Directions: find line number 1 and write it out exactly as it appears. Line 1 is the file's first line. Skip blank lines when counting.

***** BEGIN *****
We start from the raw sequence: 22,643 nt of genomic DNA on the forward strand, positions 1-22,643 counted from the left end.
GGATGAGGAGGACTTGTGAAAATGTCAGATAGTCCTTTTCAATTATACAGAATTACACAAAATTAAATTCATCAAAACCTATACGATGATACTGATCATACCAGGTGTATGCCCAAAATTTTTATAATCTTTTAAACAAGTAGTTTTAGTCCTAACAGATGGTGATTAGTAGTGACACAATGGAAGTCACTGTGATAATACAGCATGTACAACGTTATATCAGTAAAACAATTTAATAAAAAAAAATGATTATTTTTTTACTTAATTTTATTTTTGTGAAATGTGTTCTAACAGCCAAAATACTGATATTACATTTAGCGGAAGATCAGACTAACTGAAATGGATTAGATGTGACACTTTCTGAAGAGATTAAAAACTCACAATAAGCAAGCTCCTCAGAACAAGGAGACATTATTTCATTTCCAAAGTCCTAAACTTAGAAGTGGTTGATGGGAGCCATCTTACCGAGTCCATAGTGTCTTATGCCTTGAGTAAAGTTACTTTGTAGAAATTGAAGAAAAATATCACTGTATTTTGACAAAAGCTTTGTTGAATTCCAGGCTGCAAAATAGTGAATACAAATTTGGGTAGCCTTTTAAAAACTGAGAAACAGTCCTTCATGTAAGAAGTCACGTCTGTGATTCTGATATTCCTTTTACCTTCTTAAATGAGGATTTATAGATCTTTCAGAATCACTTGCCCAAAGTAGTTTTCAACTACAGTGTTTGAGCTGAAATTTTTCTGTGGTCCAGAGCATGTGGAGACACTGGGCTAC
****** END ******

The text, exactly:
We start from the raw sequence: 22,643 nt of genomic DNA on the forward strand, positions 1-22,643 counted from the left end.